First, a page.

The princess used her power, influence, and force of character to find out who was behind the door.
In this kingdom in the “very olden time” in which the story takes place, a semi-barbaric king is running the show with his very unique sense of justice. He essentially believes that his court is just because it leaves things up to fate. The victim has to choose between two doors, and if he chooses the wrong door, he must be guilty.
It makes a strange kind of semi-barbaric sense, if you believe in superstition. Either way, the audience is entertained. They get to see either a bloody execution or a fun wedding.
The whole thing takes on a personal touch when the king’s daughter is involved. Her lover gets thrown on the mercy of the court, and now things are not quite put to chance anymore. First of all, she does not want to leave things up him. Second of all, she is too curious. She wants to know what door will have what, and who the lady will be.
Possessed of more power, influence, and force of character than any one who had ever before been interested in such a case, she had done what no other person had done - she had possessed herself of the secret of the doors.
Now, as with a lot about this story, I realize this is somewhat ambiguous. Does the princess use her feminine wiles in order to get the information? It is possible? However, the author also says she has power and influence, in addition to the very vague “force of character.” So we can assume that she did that, given her personality and the situation that got her here, but I will let you draw your own conclusions.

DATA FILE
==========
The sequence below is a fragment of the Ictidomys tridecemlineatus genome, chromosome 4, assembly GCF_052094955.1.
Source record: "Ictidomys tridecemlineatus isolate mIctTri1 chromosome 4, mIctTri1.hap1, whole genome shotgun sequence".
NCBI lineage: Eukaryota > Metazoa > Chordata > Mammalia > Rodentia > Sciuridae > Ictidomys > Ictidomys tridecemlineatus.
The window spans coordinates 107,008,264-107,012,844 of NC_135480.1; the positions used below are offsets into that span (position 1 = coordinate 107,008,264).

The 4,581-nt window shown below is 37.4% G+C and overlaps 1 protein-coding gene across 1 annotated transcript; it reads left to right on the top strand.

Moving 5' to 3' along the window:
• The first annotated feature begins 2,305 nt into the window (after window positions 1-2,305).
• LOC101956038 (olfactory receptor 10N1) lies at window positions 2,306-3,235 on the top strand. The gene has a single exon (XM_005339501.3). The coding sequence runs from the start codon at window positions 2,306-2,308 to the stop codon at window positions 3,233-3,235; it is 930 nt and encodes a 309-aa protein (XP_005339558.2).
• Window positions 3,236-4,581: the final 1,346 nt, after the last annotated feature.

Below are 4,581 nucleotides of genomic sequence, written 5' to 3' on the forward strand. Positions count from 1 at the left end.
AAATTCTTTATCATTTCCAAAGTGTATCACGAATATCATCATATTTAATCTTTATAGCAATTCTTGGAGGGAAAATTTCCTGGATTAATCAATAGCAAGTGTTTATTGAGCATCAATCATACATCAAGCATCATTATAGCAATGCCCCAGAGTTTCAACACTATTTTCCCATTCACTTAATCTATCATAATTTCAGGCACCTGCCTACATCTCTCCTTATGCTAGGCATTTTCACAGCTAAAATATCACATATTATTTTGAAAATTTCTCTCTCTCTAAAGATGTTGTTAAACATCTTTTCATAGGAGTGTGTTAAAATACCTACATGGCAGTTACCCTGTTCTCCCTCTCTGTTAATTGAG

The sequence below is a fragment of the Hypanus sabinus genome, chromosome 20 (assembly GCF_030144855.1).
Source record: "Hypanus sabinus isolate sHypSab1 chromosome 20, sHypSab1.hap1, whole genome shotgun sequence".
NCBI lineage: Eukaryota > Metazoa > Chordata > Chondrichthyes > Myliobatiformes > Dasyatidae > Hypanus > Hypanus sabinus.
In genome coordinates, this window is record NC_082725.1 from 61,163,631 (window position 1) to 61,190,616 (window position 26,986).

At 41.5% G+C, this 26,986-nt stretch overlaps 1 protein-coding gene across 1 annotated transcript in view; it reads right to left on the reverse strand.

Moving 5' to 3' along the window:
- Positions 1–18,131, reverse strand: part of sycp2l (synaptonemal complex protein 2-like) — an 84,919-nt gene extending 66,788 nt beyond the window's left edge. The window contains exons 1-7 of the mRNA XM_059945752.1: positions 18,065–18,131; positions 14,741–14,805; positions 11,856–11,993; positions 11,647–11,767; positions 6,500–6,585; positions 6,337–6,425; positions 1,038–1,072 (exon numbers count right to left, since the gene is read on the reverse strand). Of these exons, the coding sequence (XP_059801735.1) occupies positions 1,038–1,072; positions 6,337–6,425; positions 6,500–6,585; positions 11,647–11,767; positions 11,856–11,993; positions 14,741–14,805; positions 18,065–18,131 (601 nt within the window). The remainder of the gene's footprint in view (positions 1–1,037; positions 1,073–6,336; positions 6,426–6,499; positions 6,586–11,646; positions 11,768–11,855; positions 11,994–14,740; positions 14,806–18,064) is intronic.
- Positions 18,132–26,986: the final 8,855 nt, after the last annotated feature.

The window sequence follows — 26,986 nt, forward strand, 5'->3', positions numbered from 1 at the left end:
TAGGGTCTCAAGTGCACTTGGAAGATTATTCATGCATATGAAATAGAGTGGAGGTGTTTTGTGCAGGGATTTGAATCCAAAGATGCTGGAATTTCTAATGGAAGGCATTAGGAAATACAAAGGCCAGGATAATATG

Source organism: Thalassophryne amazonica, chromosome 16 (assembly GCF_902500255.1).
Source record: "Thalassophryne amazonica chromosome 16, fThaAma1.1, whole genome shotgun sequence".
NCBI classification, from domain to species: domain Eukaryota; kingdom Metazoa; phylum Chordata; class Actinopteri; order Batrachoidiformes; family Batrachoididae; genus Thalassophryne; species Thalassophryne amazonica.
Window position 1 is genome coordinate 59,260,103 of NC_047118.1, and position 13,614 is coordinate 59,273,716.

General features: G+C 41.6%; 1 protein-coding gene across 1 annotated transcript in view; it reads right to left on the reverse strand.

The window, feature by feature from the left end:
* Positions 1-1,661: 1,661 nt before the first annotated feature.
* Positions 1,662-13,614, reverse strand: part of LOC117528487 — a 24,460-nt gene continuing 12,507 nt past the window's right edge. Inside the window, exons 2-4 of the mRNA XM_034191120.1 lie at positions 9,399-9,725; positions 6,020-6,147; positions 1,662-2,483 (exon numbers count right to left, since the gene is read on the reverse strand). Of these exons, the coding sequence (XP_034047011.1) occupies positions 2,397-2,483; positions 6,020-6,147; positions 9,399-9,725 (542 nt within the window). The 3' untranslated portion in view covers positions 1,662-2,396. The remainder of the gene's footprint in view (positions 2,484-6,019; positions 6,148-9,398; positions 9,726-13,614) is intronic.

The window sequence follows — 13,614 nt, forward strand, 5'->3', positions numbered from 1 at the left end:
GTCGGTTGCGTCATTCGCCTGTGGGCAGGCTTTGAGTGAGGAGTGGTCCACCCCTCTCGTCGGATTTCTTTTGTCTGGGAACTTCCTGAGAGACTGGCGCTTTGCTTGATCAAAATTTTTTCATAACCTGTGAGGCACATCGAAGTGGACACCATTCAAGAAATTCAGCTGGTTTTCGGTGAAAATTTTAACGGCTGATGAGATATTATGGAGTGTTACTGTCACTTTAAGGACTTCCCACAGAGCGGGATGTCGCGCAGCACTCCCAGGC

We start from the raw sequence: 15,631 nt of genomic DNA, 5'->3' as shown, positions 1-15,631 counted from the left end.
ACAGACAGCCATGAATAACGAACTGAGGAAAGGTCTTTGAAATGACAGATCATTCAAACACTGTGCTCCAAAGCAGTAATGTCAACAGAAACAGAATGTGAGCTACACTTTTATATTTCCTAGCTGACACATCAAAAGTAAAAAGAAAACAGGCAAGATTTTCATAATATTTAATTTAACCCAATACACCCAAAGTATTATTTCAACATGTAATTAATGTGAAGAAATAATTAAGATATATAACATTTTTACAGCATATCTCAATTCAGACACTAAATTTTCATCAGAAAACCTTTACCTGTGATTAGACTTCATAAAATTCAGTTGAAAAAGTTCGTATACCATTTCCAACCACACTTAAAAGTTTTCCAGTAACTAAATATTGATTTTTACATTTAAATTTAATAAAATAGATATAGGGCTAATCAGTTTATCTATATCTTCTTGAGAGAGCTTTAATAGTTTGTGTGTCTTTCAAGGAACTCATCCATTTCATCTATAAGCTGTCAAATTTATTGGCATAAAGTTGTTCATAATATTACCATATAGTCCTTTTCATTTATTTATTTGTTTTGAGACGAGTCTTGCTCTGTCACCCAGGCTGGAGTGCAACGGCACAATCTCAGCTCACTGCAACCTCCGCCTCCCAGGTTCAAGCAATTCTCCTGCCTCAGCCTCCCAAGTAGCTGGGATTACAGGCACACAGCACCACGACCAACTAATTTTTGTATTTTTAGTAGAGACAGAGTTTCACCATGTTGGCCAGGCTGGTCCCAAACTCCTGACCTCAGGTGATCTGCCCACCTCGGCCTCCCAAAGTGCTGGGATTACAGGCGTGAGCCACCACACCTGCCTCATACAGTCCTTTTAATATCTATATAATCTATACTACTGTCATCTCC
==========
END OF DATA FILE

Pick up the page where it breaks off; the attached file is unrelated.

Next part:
Once she determines who is behind the door, and what is behind which door, the princess also gets to make a choice. If she tells her lover to pick the tiger, he will die but she will not have to watch him with another girl. She does not seem to like that idea.
How her soul had burned in agony when she had seen him rush to meet that woman, with her flushing cheek and sparkling eye of triumph; when she had seen him lead her forth, his whole frame kindled with the joy of recovered life…
If she tells him to pick the lady, she can run off with him and tell him to forget the lady. After all, she has force of personality! The ending is ambiguous. We do not know what door she picked. The author tells us we can find the answer in human nature. I think though, that we found our answer in that last quote.
Stockton seems to think this story is a personality test. If you are a pessimist, you believe that she picked the tiger. If you are an optimist, you believe that she picked the lady. I think that you can have a more complex view of human nature that that. Do you?